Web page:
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Letters to the Editor 

Editor's note: The first three letters were written by seventh graders from Lafayette Academy who participated in Project NOW: the New Orleans Writing Project.

They Need to Know We Care
The other day I saw two teenage boys walking the streets in school uniforms. I asked if they had gotten out of school early and one of them said, "No. We skipped, and we don't care about school." Since Hurricane Katrina, I have witnessed many students skipping school. I believe it results from them feeling blocked out, unnoticed or ignored. If you have ever been in the projects, or the "hood" as we say, you will notice "the overlooked" and the "unheard." They are the ones people seem to think cannot amount to anything. I think these young people believe there is no point in learning or trying to be something when nobody seems to care what they think or say. I know this firsthand because this is how I used to feel.

Then I realized that if I want to be something in life, I need to hold my head high and have my voice heard. Not everyone is able to come to this realization on their own. It is our responsibility as a community to save our youth by showing them that people care and that they have the potential to be more. As a community, we need to take part in a comprehensive effort to build a support system for the youth of New Orleans. Increased counselor intervention and a commitment to mentorship by teachers, professionals, parents, and community members will aid our goal. If we don't care about our future — our youth — now, then what will happen to our community in years to come?

Janiece Marchand

Listen to the Young
The issues of crime and education should be at the center of presidential debates between Hillary Clinton and Barack Obama. Never before in history have we had an African American or a woman serve as the Democratic nominee for president of the United States.

There has been great attention and excitement surrounding this political contest. We need to find a way to transfer this excitement to issues of crime and education. I propose that in order to generate the necessary interest in these issues, Sen. Hillary Clinton and Sen. Barack Obama should participate in a debate just about these topics. I am a 13-year-old former resident of the 9th Ward. I hope my voice is heard.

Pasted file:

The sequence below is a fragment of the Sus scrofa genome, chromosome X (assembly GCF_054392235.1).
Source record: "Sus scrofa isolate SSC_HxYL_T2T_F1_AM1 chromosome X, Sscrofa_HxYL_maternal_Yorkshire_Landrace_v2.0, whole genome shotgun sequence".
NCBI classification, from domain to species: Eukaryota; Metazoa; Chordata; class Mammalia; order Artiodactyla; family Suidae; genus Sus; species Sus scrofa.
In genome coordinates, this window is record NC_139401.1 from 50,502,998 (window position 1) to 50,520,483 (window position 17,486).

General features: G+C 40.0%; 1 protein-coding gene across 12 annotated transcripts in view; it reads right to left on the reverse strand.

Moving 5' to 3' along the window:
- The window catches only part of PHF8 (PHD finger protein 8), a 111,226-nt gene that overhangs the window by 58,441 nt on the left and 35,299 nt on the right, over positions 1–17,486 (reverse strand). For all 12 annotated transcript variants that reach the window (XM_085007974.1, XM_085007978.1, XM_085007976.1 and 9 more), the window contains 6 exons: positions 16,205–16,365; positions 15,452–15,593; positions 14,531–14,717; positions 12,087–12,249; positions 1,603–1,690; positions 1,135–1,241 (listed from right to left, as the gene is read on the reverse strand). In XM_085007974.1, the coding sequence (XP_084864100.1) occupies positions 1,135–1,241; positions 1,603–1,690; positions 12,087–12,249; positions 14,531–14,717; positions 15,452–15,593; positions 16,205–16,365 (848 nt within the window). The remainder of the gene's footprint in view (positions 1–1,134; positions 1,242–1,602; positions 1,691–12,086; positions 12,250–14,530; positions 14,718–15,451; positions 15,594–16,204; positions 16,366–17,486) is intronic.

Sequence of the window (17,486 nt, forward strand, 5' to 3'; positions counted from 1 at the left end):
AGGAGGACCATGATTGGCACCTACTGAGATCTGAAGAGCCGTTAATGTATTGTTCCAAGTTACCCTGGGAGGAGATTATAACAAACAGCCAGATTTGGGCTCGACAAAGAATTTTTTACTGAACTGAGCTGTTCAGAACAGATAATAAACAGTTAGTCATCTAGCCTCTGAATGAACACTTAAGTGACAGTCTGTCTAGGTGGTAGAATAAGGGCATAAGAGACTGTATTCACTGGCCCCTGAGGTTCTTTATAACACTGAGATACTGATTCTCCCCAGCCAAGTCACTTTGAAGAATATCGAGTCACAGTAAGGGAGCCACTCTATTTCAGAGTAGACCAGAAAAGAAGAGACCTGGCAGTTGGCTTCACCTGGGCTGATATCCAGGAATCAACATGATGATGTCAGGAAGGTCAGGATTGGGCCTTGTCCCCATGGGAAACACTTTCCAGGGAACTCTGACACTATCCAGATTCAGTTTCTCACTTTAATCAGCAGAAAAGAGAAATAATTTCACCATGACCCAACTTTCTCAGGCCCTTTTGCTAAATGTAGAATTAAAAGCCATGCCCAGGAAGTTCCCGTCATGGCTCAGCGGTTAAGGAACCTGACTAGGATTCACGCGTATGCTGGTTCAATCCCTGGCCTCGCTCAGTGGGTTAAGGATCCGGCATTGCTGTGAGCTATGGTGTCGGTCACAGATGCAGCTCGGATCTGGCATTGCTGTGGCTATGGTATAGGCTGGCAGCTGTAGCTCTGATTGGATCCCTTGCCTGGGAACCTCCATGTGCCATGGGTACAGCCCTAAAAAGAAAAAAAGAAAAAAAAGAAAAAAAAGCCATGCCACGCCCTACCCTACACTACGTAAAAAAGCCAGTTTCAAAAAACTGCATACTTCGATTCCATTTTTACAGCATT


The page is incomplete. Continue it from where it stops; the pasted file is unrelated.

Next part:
Raven Madison

We Can Make Things Better
As a 12-year-old native of New Orleans, I believe Katrina gives us the chance to improve all of our schools — both students and teachers. Too many of my friends have been in schools that have been falling apart physically and academically. Kids are skipping schools or just dropping out. Sadly, schools are not improving. Students are not learning what they should. Some teachers are not teaching how they should teach. Some kids simply do not want to learn.

Now that all eyes are on the problem, we can help create an outstanding school system for every student here. I hope our voices are heard in this process.

Jessica Belcher

Give Us the Basics
In reference to "Buyer's Remorse Again?" (Politics, May 13), rather than a new City Hall, riverfront development and jazz museums, those of us who don't live Uptown need paved roads, professional police and the basic services that city government is supposed to provide. The prettiest green space won't attract people to a place with a broken infrastructure, where everyday life is still a challenge.

Robyn Blanpied

Don't Forget the Common Folks
I have been attending Jazz Fest since it's first year at the Fair Grounds. I have lived through a lot of changes over the years. We all know the fest has become more upscale since then, but the main change this year, the Big Chief Lounge, is totally out of character, and I find it appalling and denigrating. I am not a "Big Chief," and neither are hundreds of thousands of other fest goers who are the real people who have supported the fest for decades.

All these years I have attended the fest knowing that if I needed a cool place to have a bite, relax, people watch and check the schedule, the grandstand was available. Now, we have to pay for that privilege. I cannot believe that Professor Longhair would have sanctioned this type of elitism and greed. I have no problem with the special seating for the Big Chiefs, as they are paying for that privilege, but the grandstands should be for the people.

I will continue to attend the fest — until they make us pay to use the port-a-lets. Then I will find somewhere else to spend my dollars.

Paul James

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